I received an advance copy of Wesley Chu‘s Time Salvager [Amazon | B&N | IndieBound] a while back. The book comes out on July 7, and is a rather dark time-travel adventure based in a grim 26th century. From the publisher’s description:
In a future when Earth is a toxic, abandoned world and humanity has spread into the outer solar system to survive, the tightly controlled use of time travel holds the key maintaining a fragile existence among the other planets and their moons. James Griffin-Mars is a chronman–a convicted criminal recruited for his unique psychological makeup to undertake the most dangerous job there is: missions into Earth’s past to recover resources and treasure without altering the timeline.
On a final mission that is to secure his retirement, James meets an intriguing woman from a previous century, scientist Elise Kim, who is fated to die during the destruction of an oceanic rig. Against his training and his common sense, James brings her back to the future with him, turning them both into fugitives. Remaining free means losing themselves in the wild and poisonous wastes of Earth, and discovering what hope may yet remain for humanity’s home world.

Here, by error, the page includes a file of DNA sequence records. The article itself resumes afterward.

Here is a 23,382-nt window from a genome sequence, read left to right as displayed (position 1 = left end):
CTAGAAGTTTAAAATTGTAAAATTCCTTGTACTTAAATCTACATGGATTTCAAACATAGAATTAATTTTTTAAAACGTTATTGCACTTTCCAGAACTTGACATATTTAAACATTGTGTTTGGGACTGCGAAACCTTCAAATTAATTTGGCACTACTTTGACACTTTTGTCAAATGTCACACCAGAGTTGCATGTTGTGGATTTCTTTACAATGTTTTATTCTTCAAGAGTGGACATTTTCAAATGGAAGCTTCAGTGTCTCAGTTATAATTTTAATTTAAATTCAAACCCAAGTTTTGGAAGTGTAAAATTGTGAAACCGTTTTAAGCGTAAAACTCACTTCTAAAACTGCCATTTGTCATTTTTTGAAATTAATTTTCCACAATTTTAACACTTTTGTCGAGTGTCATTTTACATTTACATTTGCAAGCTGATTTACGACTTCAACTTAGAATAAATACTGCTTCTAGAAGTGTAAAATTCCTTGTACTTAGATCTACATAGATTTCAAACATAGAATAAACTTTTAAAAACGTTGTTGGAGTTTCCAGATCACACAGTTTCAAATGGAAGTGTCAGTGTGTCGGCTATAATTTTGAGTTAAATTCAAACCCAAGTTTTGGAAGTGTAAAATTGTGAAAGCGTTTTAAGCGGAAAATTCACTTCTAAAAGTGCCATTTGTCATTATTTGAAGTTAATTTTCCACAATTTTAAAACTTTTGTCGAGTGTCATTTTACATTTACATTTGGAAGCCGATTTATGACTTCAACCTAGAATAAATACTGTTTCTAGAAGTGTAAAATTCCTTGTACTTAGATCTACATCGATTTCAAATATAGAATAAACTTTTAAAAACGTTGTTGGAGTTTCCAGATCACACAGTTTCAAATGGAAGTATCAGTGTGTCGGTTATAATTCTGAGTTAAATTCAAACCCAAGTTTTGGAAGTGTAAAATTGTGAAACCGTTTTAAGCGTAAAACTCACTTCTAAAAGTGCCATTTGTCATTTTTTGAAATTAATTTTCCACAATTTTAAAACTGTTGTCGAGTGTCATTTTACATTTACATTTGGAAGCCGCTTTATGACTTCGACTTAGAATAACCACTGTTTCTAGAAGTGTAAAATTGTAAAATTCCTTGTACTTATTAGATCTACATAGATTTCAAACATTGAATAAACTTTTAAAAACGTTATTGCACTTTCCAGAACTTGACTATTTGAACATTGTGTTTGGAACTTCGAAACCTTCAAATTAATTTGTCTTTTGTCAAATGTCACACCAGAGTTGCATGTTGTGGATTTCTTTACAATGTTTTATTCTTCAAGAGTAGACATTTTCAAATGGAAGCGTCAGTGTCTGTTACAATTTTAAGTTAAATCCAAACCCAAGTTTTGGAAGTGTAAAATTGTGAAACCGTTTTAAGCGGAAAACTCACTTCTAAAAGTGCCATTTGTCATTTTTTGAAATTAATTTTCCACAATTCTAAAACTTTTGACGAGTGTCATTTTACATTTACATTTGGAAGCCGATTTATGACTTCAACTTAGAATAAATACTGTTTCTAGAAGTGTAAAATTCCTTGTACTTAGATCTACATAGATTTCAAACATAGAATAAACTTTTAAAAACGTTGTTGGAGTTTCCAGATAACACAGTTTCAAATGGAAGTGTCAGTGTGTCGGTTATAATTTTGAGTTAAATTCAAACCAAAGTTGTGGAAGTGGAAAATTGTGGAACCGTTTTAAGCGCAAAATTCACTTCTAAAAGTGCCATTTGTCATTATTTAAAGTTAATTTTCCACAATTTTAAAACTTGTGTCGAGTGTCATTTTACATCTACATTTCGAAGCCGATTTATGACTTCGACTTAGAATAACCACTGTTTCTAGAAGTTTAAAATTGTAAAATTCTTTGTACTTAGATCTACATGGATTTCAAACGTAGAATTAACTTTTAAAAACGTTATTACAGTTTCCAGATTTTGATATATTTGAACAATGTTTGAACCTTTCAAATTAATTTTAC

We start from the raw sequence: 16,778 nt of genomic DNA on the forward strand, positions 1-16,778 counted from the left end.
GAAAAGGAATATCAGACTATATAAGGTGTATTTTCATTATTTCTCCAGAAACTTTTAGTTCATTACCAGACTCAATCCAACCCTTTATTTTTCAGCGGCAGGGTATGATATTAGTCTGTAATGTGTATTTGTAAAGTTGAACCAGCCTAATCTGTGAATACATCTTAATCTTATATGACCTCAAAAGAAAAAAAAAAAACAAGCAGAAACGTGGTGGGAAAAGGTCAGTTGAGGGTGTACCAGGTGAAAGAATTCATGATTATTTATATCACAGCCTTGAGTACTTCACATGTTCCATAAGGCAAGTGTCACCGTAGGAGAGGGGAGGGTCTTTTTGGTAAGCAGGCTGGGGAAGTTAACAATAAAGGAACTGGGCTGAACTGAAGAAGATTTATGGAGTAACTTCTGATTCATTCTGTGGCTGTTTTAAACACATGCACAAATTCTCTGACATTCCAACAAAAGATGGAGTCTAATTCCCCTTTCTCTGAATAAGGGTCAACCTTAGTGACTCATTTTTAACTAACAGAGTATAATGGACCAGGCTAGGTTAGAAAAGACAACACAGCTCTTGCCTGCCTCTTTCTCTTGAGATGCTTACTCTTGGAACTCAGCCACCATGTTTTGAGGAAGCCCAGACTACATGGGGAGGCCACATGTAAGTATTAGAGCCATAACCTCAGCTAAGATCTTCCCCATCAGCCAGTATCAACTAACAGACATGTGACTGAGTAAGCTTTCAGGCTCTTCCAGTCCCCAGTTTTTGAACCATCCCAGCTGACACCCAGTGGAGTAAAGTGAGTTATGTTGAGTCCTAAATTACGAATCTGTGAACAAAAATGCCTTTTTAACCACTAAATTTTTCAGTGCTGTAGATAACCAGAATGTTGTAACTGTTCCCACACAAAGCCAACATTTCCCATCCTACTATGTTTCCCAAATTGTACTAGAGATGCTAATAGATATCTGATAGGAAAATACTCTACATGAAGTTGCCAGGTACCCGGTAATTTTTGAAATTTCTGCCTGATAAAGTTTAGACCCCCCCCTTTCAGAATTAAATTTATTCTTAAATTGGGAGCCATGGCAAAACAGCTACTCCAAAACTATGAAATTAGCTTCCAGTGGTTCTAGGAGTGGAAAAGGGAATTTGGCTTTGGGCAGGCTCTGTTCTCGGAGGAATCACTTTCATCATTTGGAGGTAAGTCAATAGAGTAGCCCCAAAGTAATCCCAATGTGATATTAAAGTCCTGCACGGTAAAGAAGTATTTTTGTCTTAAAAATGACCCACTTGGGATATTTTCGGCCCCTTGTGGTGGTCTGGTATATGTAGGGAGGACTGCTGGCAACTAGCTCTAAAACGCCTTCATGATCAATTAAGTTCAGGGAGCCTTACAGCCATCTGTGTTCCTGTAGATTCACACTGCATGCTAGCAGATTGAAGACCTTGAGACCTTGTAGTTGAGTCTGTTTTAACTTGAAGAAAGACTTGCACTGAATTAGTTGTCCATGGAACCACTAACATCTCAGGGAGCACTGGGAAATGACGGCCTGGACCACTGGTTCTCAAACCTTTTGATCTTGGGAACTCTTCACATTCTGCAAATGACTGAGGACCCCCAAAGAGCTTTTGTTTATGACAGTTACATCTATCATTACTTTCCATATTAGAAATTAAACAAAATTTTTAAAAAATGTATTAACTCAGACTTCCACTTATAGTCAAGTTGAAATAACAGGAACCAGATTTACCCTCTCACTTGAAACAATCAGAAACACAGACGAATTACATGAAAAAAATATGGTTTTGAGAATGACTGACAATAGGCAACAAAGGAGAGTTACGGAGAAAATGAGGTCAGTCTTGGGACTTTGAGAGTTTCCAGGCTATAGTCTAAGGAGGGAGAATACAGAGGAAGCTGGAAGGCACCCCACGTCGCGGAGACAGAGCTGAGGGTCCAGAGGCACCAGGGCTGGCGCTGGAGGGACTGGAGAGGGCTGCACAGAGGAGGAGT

James Griffin-Mars is bitter, burnt out, and in some respects broken. The laws of time travel limit him to locations where his thefts won’t be noticed: ships and facilities doomed to destruction. Those same laws mean he’s constantly abandoning the people he meets, leaving them to die. Between that and the crumbling world of his home time, it’s no wonder Griffin-Mars is rather messed up.
As a result, for much of the book, he’s rather unlikeable, too. He can’t afford to be likeable, not if he’s going to do his job and survive. He’s also got a kind of paternalistic attitude toward his love interest, Elise Kim. In some ways it makes sense — she’s a stranger to his time, and he doesn’t exactly fill her in on how much danger she’s in. Not right away, at least. The book is very aware of how Griffin-Mars is broken, and part of the story arc is his struggle to rediscover his own humanity.
One of the most fascinating aspects of the book was seeing different slices of future Earth history, and Chu’s take on how technology and society evolve over the coming centuries. I was particularly fond of the character of Grace Priestly, creator of the Time Laws. Like most everyone else in the book, she can be cold and ruthless, but I appreciated her overall “Screw you I do what I want” attitude.
There’s not a lot of humor or warm fuzzy moments. There is plenty of action, some nifty ideas, and strong bleak-but-not-quite-dystopic worldbuilding. It’s a book with a lot of desperation, and it sets up an underdog-style against-all-odds fight for survival, both for our protagonist and for our species.